Researchers from the University of Southampton tested different combinations of antibodies in the lab to see how they interact with each other and what effect this has on how the immune system fights cancer.
‘When combined, the researchers found the antibodies recruit greater numbers of immune cells called myeloid cells, as well as increasing their ability to destroy cancer cells.’
They found one combination - anti-CD27 and anti-CD20 - greatly increased life expectancy in mice with cancer. While most of the mice given just one of the antibodies died within 80 days, nearly all mice given both antibodies survived beyond 100 days.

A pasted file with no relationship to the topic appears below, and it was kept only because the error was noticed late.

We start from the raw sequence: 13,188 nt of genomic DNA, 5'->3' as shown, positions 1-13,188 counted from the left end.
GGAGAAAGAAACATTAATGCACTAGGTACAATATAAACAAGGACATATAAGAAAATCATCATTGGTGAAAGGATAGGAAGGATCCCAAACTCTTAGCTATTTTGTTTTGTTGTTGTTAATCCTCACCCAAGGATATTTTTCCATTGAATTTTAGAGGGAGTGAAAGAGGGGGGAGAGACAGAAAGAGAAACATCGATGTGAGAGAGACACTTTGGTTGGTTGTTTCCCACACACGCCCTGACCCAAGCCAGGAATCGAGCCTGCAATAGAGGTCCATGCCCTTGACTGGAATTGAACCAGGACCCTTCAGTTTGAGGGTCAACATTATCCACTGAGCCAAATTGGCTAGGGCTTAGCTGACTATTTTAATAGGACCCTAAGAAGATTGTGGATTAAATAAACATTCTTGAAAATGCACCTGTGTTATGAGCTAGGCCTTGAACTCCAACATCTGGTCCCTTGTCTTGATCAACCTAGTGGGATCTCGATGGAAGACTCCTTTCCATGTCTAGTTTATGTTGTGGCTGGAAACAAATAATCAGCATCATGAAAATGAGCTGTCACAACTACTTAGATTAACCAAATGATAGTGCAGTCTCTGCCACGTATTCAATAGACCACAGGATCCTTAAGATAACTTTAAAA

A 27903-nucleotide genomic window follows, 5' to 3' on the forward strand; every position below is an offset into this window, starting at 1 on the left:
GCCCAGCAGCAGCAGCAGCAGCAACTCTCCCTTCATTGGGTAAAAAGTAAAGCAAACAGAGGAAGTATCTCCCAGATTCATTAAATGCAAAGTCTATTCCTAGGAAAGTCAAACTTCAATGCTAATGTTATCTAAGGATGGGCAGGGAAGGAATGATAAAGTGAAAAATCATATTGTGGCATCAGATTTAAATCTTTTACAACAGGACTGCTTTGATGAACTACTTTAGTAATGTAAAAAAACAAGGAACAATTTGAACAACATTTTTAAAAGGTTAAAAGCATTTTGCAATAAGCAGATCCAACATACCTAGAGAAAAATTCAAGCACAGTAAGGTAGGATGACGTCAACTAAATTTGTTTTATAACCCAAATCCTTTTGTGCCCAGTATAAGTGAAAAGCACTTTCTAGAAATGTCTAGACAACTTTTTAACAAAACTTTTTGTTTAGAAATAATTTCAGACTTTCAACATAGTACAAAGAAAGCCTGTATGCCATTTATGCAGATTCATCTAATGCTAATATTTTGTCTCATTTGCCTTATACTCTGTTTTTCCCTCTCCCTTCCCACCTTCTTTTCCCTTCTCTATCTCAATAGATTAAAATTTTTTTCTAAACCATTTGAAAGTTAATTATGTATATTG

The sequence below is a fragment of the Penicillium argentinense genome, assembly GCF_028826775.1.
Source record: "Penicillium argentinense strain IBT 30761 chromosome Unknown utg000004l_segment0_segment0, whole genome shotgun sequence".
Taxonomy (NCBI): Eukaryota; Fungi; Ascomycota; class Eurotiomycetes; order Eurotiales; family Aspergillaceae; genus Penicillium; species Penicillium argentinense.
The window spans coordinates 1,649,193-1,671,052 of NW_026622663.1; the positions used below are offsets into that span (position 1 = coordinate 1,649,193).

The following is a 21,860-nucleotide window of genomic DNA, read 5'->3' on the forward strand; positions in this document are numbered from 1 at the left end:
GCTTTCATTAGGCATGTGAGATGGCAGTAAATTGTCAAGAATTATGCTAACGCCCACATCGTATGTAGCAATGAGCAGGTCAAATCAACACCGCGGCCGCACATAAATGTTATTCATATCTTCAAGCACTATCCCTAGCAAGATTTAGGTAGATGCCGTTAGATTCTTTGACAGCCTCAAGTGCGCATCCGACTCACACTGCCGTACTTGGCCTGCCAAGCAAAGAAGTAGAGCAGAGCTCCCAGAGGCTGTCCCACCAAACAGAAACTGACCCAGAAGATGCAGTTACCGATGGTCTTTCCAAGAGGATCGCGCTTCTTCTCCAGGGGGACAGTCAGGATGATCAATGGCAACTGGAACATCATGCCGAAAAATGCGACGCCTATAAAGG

As a direct result of this study, the combination will now be tested in patients as part of a clinical trial funded by Cancer Research UK.
Dr Sean Lim, a Cancer Research UK clinician scientist at the University of Southampton, said: "By combining two specific antibodies - anti-CD27 and anti-CD20 - we've increased the ability of the immune system to destroy cancer cells.
"It's very exciting to see that this drug combination has an impact on survival of mice with lymphoma, as improvements in treatment are urgently needed. The next stage will be to see if what we've discovered can be replicated in patients."
Professor Karen Vousden, Cancer Research UK's chief scientist, said: "This study greatly increases our understanding of how different immunotherapies can work together to improve the way we treat lymphoma.
"By testing this approach in a clinical trial we will see if this promising research will translate into benefit for patients."